Safety and Prevention

We don't want anyone to suffer and endure the pain caused by major burns and traumatic injuries. That's why we spend the time to educate children and adults about how to avoid burns and injuries. We believe that knowledge is the key to prevention.

Safety for Kids of Rochester

In Monroe County, unintentional injury is the leading cause of death in infants, children, and teenagers. The Injury Free Coalition for Kids is the first program in Upstate New York developed to better identify where and why these accidents occur, and help prevent them. Learn more about the Injury Free Coalition for Kids.

Safety Tips to Avoid Burn and Trauma Injuries

Often times, traumatic injuries and accidents are unavoidable. However, many injuries occur each year that could be prevented by following some simple safety tips. Be informed and be safe.

How to Prevent Burns in Your Home

Fires in the home can be devastating. Even if no one is hurt, the loss of personal and family items creates another kind of pain. Fortunately, by taking a few simple precautions, you can do a great deal to prevent fires and burns. Here are some important safety tips for each area of your home.

Kitchen

  • Don't leave the room when something is cooking on the stove.
  • Keep children away from the stove when you're cooking.
  • Keep your oven and stovetop clean.
  • Don't put anything flammable near the stove (e.g., towels, aerosol cans, pot holders, etc.).
  • Put pots and pans on the back burners and turn the handles inward so that they don't stick out.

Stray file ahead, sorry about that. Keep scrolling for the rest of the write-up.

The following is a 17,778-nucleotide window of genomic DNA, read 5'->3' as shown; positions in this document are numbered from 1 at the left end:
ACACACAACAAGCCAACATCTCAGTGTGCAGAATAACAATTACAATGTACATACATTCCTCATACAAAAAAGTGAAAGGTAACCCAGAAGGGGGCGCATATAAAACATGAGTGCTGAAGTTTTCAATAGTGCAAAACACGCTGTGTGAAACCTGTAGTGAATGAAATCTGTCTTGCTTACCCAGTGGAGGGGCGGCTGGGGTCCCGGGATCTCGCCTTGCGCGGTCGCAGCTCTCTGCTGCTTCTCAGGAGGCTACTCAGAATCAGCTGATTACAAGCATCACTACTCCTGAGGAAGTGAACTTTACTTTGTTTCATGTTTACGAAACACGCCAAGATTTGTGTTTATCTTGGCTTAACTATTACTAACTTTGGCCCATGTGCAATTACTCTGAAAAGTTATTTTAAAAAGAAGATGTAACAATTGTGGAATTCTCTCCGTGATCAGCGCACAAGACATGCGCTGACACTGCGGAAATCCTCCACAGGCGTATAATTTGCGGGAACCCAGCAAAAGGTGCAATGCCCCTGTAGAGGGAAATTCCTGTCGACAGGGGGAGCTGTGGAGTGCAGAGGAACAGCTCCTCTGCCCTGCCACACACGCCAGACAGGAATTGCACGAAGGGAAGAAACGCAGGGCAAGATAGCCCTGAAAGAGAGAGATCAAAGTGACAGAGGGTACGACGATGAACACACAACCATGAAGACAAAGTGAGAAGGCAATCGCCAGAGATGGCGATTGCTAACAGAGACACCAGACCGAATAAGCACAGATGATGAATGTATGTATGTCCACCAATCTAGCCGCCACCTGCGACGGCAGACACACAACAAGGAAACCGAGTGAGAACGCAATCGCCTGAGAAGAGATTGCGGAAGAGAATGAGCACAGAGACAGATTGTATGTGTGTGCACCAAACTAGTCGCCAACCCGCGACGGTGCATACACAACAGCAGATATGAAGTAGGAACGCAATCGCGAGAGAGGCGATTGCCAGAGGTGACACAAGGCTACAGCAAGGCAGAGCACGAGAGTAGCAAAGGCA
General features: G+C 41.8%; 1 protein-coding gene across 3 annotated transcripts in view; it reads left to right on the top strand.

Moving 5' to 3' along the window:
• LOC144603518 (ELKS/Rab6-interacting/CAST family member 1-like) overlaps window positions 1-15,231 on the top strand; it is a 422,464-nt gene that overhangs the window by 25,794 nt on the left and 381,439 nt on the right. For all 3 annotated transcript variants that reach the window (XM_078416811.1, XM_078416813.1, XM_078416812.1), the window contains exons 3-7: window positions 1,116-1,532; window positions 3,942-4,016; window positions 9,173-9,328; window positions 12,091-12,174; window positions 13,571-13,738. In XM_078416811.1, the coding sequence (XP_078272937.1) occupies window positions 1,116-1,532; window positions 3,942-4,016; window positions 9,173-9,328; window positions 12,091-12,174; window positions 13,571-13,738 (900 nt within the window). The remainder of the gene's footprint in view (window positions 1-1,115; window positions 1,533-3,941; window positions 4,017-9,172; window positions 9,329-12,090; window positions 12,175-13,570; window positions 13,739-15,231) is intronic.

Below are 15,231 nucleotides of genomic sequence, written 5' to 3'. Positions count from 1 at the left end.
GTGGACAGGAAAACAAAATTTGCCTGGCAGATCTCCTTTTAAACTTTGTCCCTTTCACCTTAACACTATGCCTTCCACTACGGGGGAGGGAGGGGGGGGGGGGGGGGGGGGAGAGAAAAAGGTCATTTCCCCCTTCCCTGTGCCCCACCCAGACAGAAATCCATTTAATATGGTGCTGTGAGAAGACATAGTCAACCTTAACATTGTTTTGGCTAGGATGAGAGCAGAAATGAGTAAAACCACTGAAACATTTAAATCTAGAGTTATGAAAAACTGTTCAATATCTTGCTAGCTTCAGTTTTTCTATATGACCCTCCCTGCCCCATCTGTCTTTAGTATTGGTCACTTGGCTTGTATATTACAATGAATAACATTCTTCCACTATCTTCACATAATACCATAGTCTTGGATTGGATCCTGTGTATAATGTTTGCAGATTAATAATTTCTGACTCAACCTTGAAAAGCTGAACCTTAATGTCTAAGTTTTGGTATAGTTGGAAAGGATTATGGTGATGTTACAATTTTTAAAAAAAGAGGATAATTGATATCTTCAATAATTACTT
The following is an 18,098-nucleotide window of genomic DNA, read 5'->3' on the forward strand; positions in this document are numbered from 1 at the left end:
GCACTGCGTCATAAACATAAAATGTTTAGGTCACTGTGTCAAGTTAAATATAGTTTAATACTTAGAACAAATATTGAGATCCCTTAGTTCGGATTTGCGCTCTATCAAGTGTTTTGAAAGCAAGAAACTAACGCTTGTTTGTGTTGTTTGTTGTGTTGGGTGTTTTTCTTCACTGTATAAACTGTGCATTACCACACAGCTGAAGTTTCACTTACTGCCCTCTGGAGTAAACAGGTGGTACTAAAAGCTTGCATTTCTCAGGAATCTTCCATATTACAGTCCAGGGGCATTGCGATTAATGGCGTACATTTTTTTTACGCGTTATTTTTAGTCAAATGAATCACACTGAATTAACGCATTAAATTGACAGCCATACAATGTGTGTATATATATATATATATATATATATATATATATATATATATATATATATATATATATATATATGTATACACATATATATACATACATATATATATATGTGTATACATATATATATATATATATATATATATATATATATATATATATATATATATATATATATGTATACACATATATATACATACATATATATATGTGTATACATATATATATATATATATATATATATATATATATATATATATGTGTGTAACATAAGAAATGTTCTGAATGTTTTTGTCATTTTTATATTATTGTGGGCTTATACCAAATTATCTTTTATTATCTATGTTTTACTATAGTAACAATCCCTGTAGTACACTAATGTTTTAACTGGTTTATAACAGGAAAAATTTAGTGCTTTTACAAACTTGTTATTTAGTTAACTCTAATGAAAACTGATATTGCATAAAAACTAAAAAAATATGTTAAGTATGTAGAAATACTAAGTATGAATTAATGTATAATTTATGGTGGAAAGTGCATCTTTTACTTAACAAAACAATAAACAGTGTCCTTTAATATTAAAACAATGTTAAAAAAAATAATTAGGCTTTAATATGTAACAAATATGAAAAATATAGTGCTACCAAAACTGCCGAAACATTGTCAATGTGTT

• Roll up your sleeves when cooking.
  • Turn off the stove if you have to reach above the flame.
  • Use only microwave-safe containers in the microwave.
  • Don't microwave baby bottles.
  • Keep hot drinks away from children.
  • Don't put hot food on tables with a tablecloth or placemat if children can pull these off the table.
  • Store matches and lighters out of children's reach.

Bathroom

  • Turn your hot water heater to 120 degrees.
  • Don't use electrical items (e.g., hair dryers, shavers, curling irons, radios) near a sink or tub of water.
  • Test bath water before putting your child in the tub. Use your wrist or elbow and not your hand.

Fireplaces and Heaters

  • Keep space heaters 3 feet away from flammable items such as rugs, pillows, and window treatments.
  • Don't leave the room with the space heater on.
  • Refuel kerosene heaters outside only, with kerosene only, when the unit is cool.
  • Use a glass or metal screen in front of the fireplace.
  • Don't have rugs, papers, or wood near the fireplace or wood stove.
  • Hire a professional to inspect and clean your chimney every year.
  • Keep a fire extinguisher in a convenient spot.
  • Throw ashes only into metal cans.

Cellar